The lowest level of this silo was blocked with two steel beams, effectively providing a floor at the 55 feet 10 inch level.
A third silo is also to be found close to Silo 2. French plans of the site do not show a third silo and therefore it was assumed to have been built by the Germans. This was of similar dimensions but was roofed over at ground level with access steps leading downwards at one edge.
There is no doubt that the site was inspected by the Germans after July 1940 and the original French work would certainly have been of interest. From 1943 suitable V-weapons sites were being inspected in northern France and there is a good chance that Castel-Vendon was noted for inclusion in the site building programme. The presence of the coastal battery provided perfect camouflage, since Allied Intelligence was concerned with V-weapons and so showed no interest in additions to the West Wall fortifications.
The differences between Silos 1 and 2 raises the question of why they had different dimensions when the two turrets they were originally intended for were presumably identical. The existence of Silo 3, with a similar outer diameter to the other two silos but not shown on French plans, indicates that something other than West Wall fortifications was planned for the site.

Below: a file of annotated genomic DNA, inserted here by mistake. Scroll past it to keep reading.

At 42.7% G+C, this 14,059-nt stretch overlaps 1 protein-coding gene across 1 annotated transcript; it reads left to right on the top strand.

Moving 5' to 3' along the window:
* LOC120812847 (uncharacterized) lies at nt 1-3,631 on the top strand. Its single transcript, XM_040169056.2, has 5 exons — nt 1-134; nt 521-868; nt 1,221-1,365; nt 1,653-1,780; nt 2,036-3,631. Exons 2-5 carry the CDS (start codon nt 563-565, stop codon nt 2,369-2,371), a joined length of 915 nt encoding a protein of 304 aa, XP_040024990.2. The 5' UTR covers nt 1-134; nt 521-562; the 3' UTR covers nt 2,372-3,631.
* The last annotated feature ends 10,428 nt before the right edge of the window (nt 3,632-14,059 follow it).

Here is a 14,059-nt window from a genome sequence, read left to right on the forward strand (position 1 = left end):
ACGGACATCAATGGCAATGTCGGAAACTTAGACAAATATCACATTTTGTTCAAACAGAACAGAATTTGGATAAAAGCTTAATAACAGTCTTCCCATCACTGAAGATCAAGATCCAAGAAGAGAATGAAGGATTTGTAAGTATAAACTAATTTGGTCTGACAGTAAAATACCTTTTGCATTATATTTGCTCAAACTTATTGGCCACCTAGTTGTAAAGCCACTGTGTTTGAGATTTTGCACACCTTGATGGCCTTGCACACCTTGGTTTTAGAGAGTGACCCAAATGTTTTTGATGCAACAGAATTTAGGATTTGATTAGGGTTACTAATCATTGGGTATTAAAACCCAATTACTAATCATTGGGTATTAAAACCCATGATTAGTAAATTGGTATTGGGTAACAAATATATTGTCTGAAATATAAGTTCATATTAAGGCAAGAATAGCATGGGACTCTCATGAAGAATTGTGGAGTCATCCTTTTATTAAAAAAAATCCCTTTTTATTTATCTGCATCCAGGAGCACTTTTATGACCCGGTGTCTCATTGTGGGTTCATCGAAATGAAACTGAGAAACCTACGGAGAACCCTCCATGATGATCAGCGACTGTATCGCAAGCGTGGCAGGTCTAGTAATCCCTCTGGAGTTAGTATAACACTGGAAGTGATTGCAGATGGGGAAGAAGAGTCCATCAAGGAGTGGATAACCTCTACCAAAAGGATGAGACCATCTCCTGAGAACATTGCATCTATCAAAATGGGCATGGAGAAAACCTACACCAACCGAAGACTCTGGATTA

A Rheinbote is the only rocket that would conveniently fit the dimensions of Silo 2 and the Rheinbote could be launched vertically (although this reduced its range to less than 100 miles) but there is no evidence that any of the three silos were ever used for launching rockets so the WW2 use of the two French and the later German built silo remains a mystery.
Since the Second World War Castel-Vendon has been under the control of the French Navy and current maps still show the site as military land with a large exclusion zone fanning out into the English Channel. When visited in 1974 the site appeared to be abandoned and large sections of the perimeter fencing had disappeared. Today the site still has signs around the perimeter indicating that it is military land but there is no evidence that it is ever used as a firing range.